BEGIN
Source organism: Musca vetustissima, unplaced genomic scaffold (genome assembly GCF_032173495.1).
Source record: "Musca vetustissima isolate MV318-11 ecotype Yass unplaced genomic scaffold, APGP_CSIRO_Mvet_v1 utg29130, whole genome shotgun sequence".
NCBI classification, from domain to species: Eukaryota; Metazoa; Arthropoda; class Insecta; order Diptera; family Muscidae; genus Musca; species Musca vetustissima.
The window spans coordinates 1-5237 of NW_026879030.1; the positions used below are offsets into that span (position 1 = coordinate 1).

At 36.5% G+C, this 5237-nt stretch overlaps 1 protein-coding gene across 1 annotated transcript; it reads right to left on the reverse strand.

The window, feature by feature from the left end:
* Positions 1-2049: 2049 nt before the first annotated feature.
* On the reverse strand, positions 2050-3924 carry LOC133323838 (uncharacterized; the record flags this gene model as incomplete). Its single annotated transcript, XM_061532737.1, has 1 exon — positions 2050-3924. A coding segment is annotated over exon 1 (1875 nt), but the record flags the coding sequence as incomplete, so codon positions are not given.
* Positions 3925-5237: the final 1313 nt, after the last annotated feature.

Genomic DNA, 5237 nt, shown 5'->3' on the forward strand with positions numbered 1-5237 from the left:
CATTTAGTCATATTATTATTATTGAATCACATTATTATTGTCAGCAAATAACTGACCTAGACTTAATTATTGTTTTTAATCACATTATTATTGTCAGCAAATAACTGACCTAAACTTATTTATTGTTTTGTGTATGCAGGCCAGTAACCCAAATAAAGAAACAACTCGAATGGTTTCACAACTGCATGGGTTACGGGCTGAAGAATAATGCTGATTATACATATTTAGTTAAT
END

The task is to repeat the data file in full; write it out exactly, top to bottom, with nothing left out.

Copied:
Source organism: Musca vetustissima, unplaced genomic scaffold (genome assembly GCF_032173495.1).
Source record: "Musca vetustissima isolate MV318-11 ecotype Yass unplaced genomic scaffold, APGP_CSIRO_Mvet_v1 utg29130, whole genome shotgun sequence".
NCBI classification, from domain to species: Eukaryota; Metazoa; Arthropoda; class Insecta; order Diptera; family Muscidae; genus Musca; species Musca vetustissima.
The window spans coordinates 1-5237 of NW_026879030.1; the positions used below are offsets into that span (position 1 = coordinate 1).

At 36.5% G+C, this 5237-nt stretch overlaps 1 protein-coding gene across 1 annotated transcript; it reads right to left on the reverse strand.

The window, feature by feature from the left end:
* Positions 1-2049: 2049 nt before the first annotated feature.
* On the reverse strand, positions 2050-3924 carry LOC133323838 (uncharacterized; the record flags this gene model as incomplete). Its single annotated transcript, XM_061532737.1, has 1 exon — positions 2050-3924. A coding segment is annotated over exon 1 (1875 nt), but the record flags the coding sequence as incomplete, so codon positions are not given.
* Positions 3925-5237: the final 1313 nt, after the last annotated feature.

Genomic DNA, 5237 nt, shown 5'->3' on the forward strand with positions numbered 1-5237 from the left:
CATTTAGTCATATTATTATTATTGAATCACATTATTATTGTCAGCAAATAACTGACCTAGACTTAATTATTGTTTTTAATCACATTATTATTGTCAGCAAATAACTGACCTAAACTTATTTATTGTTTTGTGTATGCAGGCCAGTAACCCAAATAAAGAAACAACTCGAATGGTTTCACAACTGCATGGGTTACGGGCTGAAGAATAATGCTGATTATACATATTTAGTTAAT